But grow in grace and in the knowledge of our Lord and Saviour Jesus Christ.  To him be glory both now and forever.  Amen.

2 Peter 3:18



Archaeology is a science based on the excavation, deciphering and critical evaluation of records of the past.  The patient work of archaeologists, with their picks and shovels, has opened volumes of ancient history for us in the ancient Near East.


These excavators have given us graphic accounts of the languages, religions, institutions, and conquests of nations long forgotten -- except as they were mentioned in the Bible.  They have found records chiseled in stone, burnt into clay brick tablets and written on papyrus.


Dr. Nelson Glueck, a prominent archaeologist and President of the Hebrew Union College, wrote, “.... no archaeological discovery has ever controverted a Biblical reference.”


He goes on to say, “Scores of archaeological findings have been made which confirm in clear outline or exact detail historical statements in the Bible.”(1)   Bible critics have no more relentless foe than the science of archaeology.




For example, before the 19th Century, Biblical references to the “Hittites” (an otherwise unknown people) were viewed with critical suspicion.  Then in 1906-1907 and 1911-1912 Professor Hugo Winckler of Berlin discovered about 10,000 clay tablets at Boghazkeui.(2)


Boghazkeui was the site of ancient Hattushash, an important Hittite capital.  This vast store of clay tablets revealed the Hittites to be a people of extended empire in Asia Minor and Syria, both around 1900 BC and again from about 1400 to 1200 B.C.(3)


Hittite power is also referred to in the “Amarna Letters”, in the correspondence of the Hittite Emperor Subbiluliuma with the Egyptian Pharaoh Amenhotep IV (Akhnaton) about 1375 B.C.(4)  Thus archaeology confirmed, as historically accurate, the Biblical mention of the Hittites.




The Bible often mentions certain towns, with rough geographic markers that were unknown in recent times -- until the archaeologist's spade uncovered them.  Excavations at Shiloh, Gibeah, Megiddo, Samaria and other sites have fully confirmed the Biblical mention of them.


Excavations at Jericho went even further.  They fully corroborated the Biblical account of the massive walls surrounding Jericho -- and their COLLAPSE during the Hebrew conquest.(5)   This miraculous collapse is recorded in the Book of Joshua, chapter 6.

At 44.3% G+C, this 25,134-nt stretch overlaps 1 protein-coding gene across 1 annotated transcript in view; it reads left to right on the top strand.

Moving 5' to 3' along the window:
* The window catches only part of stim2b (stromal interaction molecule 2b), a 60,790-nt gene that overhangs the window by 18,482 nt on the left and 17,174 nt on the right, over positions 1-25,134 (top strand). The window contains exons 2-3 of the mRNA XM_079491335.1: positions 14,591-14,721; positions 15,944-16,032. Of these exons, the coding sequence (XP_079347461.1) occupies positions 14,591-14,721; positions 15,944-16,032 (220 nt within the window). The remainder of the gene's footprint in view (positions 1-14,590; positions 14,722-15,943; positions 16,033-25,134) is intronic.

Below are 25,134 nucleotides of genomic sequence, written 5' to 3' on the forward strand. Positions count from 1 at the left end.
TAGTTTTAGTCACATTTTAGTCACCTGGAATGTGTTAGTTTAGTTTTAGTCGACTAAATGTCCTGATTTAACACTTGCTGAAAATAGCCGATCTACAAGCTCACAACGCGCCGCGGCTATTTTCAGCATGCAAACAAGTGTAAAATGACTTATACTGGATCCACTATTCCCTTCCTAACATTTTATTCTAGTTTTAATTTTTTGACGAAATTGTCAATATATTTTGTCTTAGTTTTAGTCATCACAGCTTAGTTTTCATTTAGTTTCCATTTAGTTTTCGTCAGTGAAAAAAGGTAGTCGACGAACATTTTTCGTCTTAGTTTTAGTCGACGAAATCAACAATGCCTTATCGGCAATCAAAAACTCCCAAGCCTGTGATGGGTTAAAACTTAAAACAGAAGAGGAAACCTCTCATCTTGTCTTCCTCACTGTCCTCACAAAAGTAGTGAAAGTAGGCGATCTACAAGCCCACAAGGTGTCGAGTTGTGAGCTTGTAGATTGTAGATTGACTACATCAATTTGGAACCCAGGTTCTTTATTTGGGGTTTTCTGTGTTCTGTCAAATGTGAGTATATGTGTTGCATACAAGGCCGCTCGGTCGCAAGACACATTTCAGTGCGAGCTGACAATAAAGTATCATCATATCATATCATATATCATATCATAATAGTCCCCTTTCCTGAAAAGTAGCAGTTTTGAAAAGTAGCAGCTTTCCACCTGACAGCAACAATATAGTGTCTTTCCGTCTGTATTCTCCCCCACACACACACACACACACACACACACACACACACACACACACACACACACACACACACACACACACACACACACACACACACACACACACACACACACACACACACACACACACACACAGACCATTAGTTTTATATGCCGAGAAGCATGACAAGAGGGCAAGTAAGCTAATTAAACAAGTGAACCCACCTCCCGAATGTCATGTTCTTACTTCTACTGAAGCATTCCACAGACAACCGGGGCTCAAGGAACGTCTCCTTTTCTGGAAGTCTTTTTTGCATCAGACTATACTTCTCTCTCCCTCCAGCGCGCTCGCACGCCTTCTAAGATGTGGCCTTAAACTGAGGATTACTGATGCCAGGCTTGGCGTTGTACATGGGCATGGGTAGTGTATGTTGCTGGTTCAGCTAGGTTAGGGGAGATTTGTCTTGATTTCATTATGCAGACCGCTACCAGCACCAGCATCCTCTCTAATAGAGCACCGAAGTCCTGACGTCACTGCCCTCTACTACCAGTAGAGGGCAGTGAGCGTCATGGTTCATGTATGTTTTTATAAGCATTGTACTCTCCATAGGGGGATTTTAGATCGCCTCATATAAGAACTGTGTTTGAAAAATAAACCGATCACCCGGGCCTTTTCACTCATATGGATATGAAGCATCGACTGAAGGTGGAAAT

Daniel, chapter 5, names Belshazzar as king of Babylon at the time of its conquest by the Medes and Persians.  Critics scorned this as inaccurate, since ancient cuneiform records list Nabonidus as the last Babylonian king -- NOT Belshazzar.


Then evidence was uncovered showing that during the last part of his reign, Nabonidus resided in Arabia.  It went on to demonstrate that he had left the conduct of his kingdom to his eldest son -- you guessed it -- Belshazzar.(6)


Isaiah 20:1 mentions Sargon, king of Assyria.  Prior to the advent of modern archaeology, the name of Sargon did not appear anywhere else.  This led Bible critics to question the historical accuracy of Isaiah the Prophet.


The discovery of Sargon's palace at Khorsabad (Dur-Sharrukin or Sargonsburg) in 1843 by Paul Emile Botta changed that perception.  So did further explorations of the site in more recent years by the Oriental Institute of the University of Chicago.(7)


Archaeology confirms the historical accuracy of the Bible.  This article has listed only a few examples.






(1) Henry M. Morris, THE BIBLE HAS THE ANSWER (Baker Book House: Grand Rapids, Michigan, 1971) pp. 71-72.


(2)  Merrill F. Unger, ARCHAEOLOGY AND THE OLD TESTAMENT (Zondervan Publishing House: Grand Rapids, Michigan, 1954) p. 92.


(3)  Ibid.


(4)  Ibid.


(5)  Ibid. pp. 146-148.


(6)  Ibid. p. 16.


(7) Ibid.



George Theiss is a combat veteran of Vietnam who now follows the Lamb of God.  He and his wife, Christy, have been married 42 years (in 2019).  They have 8 grown children.  You can contact George at support@tulipgems.com

Copyright © 2002 through 2019 by George Theiss